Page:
Here I’m referring to putting into place strategic systems, which as MATs there is the opportunity of economies of scale, of the ability to put in systems and training across the board, which can be harder for stand-alone schools. However, for MATs with schools around the country, it can be challenging as I saw with Ark in Hastings.
Convey this expectation to your leaders in schools, Head Teachers, Principals, SLT, teachers in teams and Governors.
In my experience in a large school in special measures, this was hard to do with many competing priorities, but it needs to be done. In a practical way this would ensure that
Ensure accountability – this is where the ‘sticks’ come in ….
At DYT we’re working on developing the SEND review to include a section for Trustees and governors.
MATs should ‘ring fence’ their SEND funding and require schools to be accountable and show how they are spending the funds and produce evidence of the impact this funding is having.
The Ofsted framework says –
Inspectors will pay particular attention to the outcomes for the following groups:
But the document itself isn’t very concrete on the precise criteria of what good/outstanding looks like as far as I can see and inspectors are not trained to know what good looks like.
For MATs – it means collecting data on those with an SEND, ensuring you have specialists on your team when doing monitoring inspections who know what good practice looks like and it means asking the right questions. It’s about making the school accountable.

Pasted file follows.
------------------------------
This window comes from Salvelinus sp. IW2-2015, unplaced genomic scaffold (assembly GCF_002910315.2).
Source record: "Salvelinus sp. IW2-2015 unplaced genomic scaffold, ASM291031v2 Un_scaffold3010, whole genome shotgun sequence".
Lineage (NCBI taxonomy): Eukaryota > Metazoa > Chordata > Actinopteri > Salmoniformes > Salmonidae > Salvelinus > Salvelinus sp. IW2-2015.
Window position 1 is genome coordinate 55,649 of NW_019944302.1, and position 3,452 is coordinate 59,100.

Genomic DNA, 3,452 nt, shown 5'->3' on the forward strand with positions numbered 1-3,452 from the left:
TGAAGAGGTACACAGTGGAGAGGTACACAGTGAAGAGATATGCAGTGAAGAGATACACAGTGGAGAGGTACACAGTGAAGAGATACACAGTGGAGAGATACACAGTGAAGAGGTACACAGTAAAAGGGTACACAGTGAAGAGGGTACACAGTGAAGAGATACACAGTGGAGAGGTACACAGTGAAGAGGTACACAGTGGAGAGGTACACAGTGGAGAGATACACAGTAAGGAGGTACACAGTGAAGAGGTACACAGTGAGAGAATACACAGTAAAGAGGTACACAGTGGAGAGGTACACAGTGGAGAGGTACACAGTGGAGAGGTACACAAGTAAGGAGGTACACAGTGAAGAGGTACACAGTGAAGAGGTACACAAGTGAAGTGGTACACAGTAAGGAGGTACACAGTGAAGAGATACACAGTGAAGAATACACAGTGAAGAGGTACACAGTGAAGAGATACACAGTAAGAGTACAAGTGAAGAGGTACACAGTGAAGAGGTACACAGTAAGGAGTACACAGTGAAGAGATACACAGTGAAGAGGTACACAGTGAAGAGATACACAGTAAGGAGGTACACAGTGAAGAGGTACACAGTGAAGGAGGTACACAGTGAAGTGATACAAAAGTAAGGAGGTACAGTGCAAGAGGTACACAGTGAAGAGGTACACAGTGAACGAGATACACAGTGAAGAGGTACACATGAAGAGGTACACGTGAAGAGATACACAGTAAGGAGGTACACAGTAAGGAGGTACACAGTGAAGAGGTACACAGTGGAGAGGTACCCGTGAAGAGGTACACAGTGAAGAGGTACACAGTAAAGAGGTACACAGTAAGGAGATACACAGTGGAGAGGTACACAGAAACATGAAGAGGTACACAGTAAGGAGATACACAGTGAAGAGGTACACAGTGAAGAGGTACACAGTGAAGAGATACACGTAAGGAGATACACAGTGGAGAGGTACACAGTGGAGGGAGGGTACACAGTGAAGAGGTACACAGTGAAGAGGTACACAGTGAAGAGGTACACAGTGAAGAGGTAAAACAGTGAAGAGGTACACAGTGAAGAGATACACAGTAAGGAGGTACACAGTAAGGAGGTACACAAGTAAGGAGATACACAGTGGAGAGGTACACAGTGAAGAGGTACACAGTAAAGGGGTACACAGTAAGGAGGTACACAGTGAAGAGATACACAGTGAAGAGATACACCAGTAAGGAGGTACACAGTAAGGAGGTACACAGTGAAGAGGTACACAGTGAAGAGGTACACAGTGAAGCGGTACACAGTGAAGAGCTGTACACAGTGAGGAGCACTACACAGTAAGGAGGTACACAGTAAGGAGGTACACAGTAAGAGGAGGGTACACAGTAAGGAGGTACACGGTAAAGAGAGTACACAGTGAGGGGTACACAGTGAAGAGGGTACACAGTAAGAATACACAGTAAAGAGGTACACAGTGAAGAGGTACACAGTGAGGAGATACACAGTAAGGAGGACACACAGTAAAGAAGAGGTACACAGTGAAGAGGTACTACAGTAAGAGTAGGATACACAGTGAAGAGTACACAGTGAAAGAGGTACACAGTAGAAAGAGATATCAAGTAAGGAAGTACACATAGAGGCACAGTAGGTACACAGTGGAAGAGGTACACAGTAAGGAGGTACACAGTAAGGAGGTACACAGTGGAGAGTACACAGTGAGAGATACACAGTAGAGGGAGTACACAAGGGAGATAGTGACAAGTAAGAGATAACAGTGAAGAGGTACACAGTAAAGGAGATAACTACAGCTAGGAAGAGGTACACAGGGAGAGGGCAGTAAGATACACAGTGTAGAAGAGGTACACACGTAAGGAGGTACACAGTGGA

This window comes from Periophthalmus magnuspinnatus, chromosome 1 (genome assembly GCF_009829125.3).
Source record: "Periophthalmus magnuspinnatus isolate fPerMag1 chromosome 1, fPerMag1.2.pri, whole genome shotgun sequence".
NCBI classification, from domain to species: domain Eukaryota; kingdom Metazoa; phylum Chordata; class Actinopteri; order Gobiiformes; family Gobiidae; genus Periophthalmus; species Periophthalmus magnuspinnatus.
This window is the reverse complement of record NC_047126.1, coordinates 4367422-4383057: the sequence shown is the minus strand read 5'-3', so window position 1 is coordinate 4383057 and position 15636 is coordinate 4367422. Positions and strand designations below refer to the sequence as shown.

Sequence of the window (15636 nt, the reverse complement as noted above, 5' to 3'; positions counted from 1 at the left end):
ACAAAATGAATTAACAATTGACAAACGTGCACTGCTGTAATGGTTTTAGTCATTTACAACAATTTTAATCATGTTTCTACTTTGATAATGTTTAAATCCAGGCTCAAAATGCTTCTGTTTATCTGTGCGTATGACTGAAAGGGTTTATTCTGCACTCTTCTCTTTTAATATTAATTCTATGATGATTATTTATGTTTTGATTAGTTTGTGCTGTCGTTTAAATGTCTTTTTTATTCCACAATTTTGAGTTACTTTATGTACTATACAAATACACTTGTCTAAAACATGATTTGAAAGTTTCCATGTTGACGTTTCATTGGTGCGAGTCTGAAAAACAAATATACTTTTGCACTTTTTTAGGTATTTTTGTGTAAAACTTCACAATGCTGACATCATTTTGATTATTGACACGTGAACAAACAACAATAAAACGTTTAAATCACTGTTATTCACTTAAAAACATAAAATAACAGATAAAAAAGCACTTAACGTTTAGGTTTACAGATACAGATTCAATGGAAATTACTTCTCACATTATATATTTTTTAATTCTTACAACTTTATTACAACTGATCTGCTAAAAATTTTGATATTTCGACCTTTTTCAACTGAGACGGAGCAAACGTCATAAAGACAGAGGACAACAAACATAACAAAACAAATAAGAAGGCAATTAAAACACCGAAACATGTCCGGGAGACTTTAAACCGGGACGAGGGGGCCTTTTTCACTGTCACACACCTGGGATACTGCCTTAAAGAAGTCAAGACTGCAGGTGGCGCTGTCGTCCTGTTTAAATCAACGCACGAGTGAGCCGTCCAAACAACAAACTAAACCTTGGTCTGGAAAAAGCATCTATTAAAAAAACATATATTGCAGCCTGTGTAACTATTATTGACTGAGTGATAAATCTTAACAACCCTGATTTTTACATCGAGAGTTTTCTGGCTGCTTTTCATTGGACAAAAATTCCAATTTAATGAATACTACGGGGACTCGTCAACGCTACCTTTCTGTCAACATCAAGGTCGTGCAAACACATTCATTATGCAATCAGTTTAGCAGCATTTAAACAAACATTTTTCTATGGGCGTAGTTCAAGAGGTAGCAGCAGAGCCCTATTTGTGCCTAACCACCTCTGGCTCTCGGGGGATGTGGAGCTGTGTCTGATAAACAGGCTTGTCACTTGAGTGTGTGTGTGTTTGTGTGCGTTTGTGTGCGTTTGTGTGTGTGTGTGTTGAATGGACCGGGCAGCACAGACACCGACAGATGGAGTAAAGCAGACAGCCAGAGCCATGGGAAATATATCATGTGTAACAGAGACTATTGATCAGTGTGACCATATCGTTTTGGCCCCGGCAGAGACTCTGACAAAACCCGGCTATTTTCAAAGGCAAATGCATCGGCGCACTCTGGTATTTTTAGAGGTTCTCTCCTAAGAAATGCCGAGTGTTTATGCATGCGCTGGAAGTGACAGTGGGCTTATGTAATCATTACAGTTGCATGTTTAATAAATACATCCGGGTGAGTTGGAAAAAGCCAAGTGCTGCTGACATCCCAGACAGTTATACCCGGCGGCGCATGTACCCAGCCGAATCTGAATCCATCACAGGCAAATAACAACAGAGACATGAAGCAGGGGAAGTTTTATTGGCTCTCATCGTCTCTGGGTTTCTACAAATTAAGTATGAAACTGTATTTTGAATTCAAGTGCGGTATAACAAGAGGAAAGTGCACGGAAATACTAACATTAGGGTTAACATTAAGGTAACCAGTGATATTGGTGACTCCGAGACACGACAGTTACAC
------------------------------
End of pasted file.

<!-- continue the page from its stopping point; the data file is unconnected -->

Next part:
Teaching Staff – think …faculty training, think…. teaching secondary teachers how to teach learners to read. We want teachers with the skills in teaching their subjects in a way that’s creative, accessible and responsive to the needs of every child who walks through their door.
Look beyond this to career pathways for staff from
and give awards and recognition for this training
Specialists– here is where MATs really can make a difference employing specialist teachers and other professionals to use across the network – it’s a model we have at Drive for Literacy.
6 Governors – Interestingly the NGA don’t train SEND governors unless they’re in a Special School. Remember 9 out of 10 … Have a SEND governor and train them. There’s free resources to support you on our DYT website.
7 Parents – engage with parents – we’ve put resources on for parents on questions they can ask schools. As schools, look at these and be prepared to answer them.
8 Create ‘carrot’s’ for good practice – awards that recognize the great work that often goes unnoticed.
Finally, here’s my call to action:
It’s not rocket science; we can make systematic changes in the way we teach pupils with SEND in our schools
It just takes Leaders to decide to have the will to do so … if they do, they will see the benefits across their school in countless ways – not just results and better Ofsted outcomes, but in their staff, with all their pupils.